While Einstein is best remembered by the general public for his theory of relativity, this was largely complete by 1916. Quantum mechanics, by that time, was only just beginning to be developed into a full, general theory. Einstein made important contributions to quantum mechanics early on, in 1905 using the hypothesis that light is quantized to explain the photoelectric effect (Nobel prize!), and spent much of the later part of his career thinking and writing about quantum mechanics. He was a vocal critic of the way quantum mechanics describes the universe—notably the fact that quantum mechanics is inherently non-deterministic in the sense that it can, in general, only predict the probability that a certain outcome will happen, regardless of how much is known about the system and its initial state. This is the origin of the now famous (and often paraphrased) remark
I, at any rate, am convinced that He [God] does not throw dice.
Einstein argued that quantum mechanics must be an incomplete description of reality, and that there must be additional information, termed “hidden variables,” which determine the course of events, and which are as of yet, inaccessible to our scrutiny. It’s hard to argue with this view. How can one make the case that in calculating a quantum mechanical probability we then know all that we ever can know about the future of our system? How can we say that there isn’t just a little bit more beneath the surface which is not yet within reach of our instruments?
Quantum mechanics introduces an unsettling moment of truth: a nanoscale Seldon Crisis in which the system goes from having many possible outcomes to just one. This moment of actually throwing the proverbial dice occurs (according to the standard interpretation of quantum mechanics during Einstein’s lifetime) at the instant in which the system is observed. At that instant the system collapses from many possibilities, with one being chosen at random to be the outcome actually observed. The illusion of determinism comes from things which are more or less constantly observed. They are simply not left unperturbed long enough for the hallmarks of quantum mechanical behavior to disturb that illusion.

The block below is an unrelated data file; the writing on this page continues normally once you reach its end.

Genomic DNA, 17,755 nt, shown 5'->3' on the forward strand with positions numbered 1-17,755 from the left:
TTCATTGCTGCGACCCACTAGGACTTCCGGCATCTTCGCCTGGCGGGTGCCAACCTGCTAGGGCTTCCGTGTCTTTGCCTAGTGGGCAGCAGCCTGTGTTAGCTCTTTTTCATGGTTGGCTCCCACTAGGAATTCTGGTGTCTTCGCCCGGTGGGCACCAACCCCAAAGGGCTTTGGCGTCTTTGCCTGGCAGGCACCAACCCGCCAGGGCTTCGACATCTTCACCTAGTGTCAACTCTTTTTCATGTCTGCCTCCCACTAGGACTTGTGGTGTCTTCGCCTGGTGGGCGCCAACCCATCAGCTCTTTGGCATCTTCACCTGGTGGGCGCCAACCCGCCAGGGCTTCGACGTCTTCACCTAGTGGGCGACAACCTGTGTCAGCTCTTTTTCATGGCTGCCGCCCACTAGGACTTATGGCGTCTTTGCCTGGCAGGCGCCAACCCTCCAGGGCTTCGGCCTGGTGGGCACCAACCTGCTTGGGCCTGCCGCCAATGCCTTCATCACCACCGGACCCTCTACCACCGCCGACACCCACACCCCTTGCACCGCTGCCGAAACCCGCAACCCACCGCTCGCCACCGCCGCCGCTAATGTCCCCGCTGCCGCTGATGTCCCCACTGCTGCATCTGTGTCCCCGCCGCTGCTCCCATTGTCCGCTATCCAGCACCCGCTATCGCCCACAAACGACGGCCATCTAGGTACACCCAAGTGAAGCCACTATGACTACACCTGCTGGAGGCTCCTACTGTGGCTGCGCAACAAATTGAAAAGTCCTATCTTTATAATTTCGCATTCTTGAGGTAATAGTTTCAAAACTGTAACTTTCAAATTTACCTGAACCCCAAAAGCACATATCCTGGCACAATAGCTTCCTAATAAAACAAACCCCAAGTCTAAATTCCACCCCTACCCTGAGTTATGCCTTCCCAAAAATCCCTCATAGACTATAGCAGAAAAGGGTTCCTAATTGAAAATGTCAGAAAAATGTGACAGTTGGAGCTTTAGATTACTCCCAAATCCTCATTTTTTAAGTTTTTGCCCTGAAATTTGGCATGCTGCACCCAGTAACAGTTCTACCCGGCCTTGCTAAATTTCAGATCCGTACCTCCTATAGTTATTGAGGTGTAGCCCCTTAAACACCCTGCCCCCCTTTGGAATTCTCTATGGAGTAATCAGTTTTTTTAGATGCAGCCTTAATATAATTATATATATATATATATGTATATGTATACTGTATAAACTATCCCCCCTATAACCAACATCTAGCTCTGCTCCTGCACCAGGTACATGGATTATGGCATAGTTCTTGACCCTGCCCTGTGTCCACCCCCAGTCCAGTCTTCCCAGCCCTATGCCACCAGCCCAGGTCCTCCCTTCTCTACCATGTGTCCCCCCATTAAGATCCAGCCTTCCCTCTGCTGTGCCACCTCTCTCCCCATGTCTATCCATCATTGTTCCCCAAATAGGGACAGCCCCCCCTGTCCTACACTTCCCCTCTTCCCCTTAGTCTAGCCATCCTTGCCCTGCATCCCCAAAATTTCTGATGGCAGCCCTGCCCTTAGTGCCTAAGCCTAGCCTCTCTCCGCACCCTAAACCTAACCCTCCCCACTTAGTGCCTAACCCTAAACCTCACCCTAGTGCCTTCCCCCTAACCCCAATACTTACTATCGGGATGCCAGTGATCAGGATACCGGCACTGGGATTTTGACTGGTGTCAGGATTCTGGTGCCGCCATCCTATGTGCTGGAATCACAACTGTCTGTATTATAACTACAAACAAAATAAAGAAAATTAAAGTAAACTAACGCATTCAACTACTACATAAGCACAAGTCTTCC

With this observation effect, it seems as if the results of measurements do not exist independently—they don’t come into being, they are not “real” until the results are actually observed. This is a hard thing to get one’s mind around. Quantum mechanics seems to say that there is no independent, objective reality without observation (there is a great deal of philosophical work these days to try to resolve this without invoking Einstein’s “hidden variables,” but most of it is beyond my current understanding).
This is exactly the old “if a tree falls in the forest” question, but with an actual physical theory at the center of the (ostensibly) philosophical debate. Einstein said he believed that the moon continued to exist even when he wasn’t looking at it. If quantum mechanics is God throwing dice, then hidden variables are a bit like playing cards. You don’t know what card will come up when you say, “hit me,” but you can be reasonably assured that the outcome does actually exist before the card is turned over.